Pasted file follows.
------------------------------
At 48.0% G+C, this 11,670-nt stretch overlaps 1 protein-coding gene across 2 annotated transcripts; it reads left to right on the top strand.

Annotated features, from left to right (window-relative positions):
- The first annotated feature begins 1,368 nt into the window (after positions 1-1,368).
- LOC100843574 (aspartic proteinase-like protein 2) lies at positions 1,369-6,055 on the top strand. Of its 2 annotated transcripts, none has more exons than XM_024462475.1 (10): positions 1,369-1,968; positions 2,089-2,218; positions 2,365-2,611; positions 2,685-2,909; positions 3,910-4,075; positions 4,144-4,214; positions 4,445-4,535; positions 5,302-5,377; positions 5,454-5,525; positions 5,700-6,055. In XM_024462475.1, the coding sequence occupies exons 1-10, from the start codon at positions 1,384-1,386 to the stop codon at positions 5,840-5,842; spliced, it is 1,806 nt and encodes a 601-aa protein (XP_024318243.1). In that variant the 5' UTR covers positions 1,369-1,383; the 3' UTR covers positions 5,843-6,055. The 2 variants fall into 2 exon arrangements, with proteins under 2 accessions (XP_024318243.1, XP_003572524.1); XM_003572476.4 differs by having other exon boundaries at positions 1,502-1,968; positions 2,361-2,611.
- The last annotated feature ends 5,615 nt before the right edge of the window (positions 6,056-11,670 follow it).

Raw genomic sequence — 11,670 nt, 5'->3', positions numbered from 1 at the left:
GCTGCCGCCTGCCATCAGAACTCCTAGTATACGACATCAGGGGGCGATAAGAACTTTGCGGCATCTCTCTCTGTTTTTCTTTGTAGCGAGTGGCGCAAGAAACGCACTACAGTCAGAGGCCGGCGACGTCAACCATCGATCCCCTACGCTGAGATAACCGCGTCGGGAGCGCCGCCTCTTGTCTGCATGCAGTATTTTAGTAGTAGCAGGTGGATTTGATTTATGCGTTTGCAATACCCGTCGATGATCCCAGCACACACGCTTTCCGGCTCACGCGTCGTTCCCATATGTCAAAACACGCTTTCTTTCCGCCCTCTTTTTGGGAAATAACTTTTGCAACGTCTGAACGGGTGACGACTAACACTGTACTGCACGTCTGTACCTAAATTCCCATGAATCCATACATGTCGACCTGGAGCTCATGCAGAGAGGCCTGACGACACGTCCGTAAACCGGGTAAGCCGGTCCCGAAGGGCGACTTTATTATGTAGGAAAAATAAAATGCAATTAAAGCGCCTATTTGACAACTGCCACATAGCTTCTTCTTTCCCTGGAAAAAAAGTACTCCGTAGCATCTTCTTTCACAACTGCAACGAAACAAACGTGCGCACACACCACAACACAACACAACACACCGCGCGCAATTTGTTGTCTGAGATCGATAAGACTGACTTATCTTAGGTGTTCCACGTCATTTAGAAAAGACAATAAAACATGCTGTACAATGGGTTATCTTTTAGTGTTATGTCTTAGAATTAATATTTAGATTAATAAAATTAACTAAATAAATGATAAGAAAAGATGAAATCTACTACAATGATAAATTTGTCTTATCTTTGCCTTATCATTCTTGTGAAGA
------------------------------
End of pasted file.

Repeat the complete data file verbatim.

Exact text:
At 48.0% G+C, this 11,670-nt stretch overlaps 1 protein-coding gene across 2 annotated transcripts; it reads left to right on the top strand.

Annotated features, from left to right (window-relative positions):
- The first annotated feature begins 1,368 nt into the window (after positions 1-1,368).
- LOC100843574 (aspartic proteinase-like protein 2) lies at positions 1,369-6,055 on the top strand. Of its 2 annotated transcripts, none has more exons than XM_024462475.1 (10): positions 1,369-1,968; positions 2,089-2,218; positions 2,365-2,611; positions 2,685-2,909; positions 3,910-4,075; positions 4,144-4,214; positions 4,445-4,535; positions 5,302-5,377; positions 5,454-5,525; positions 5,700-6,055. In XM_024462475.1, the coding sequence occupies exons 1-10, from the start codon at positions 1,384-1,386 to the stop codon at positions 5,840-5,842; spliced, it is 1,806 nt and encodes a 601-aa protein (XP_024318243.1). In that variant the 5' UTR covers positions 1,369-1,383; the 3' UTR covers positions 5,843-6,055. The 2 variants fall into 2 exon arrangements, with proteins under 2 accessions (XP_024318243.1, XP_003572524.1); XM_003572476.4 differs by having other exon boundaries at positions 1,502-1,968; positions 2,361-2,611.
- The last annotated feature ends 5,615 nt before the right edge of the window (positions 6,056-11,670 follow it).

Raw genomic sequence — 11,670 nt, 5'->3', positions numbered from 1 at the left:
GCTGCCGCCTGCCATCAGAACTCCTAGTATACGACATCAGGGGGCGATAAGAACTTTGCGGCATCTCTCTCTGTTTTTCTTTGTAGCGAGTGGCGCAAGAAACGCACTACAGTCAGAGGCCGGCGACGTCAACCATCGATCCCCTACGCTGAGATAACCGCGTCGGGAGCGCCGCCTCTTGTCTGCATGCAGTATTTTAGTAGTAGCAGGTGGATTTGATTTATGCGTTTGCAATACCCGTCGATGATCCCAGCACACACGCTTTCCGGCTCACGCGTCGTTCCCATATGTCAAAACACGCTTTCTTTCCGCCCTCTTTTTGGGAAATAACTTTTGCAACGTCTGAACGGGTGACGACTAACACTGTACTGCACGTCTGTACCTAAATTCCCATGAATCCATACATGTCGACCTGGAGCTCATGCAGAGAGGCCTGACGACACGTCCGTAAACCGGGTAAGCCGGTCCCGAAGGGCGACTTTATTATGTAGGAAAAATAAAATGCAATTAAAGCGCCTATTTGACAACTGCCACATAGCTTCTTCTTTCCCTGGAAAAAAAGTACTCCGTAGCATCTTCTTTCACAACTGCAACGAAACAAACGTGCGCACACACCACAACACAACACAACACACCGCGCGCAATTTGTTGTCTGAGATCGATAAGACTGACTTATCTTAGGTGTTCCACGTCATTTAGAAAAGACAATAAAACATGCTGTACAATGGGTTATCTTTTAGTGTTATGTCTTAGAATTAATATTTAGATTAATAAAATTAACTAAATAAATGATAAGAAAAGATGAAATCTACTACAATGATAAATTTGTCTTATCTTTGCCTTATCATTCTTGTGAAGA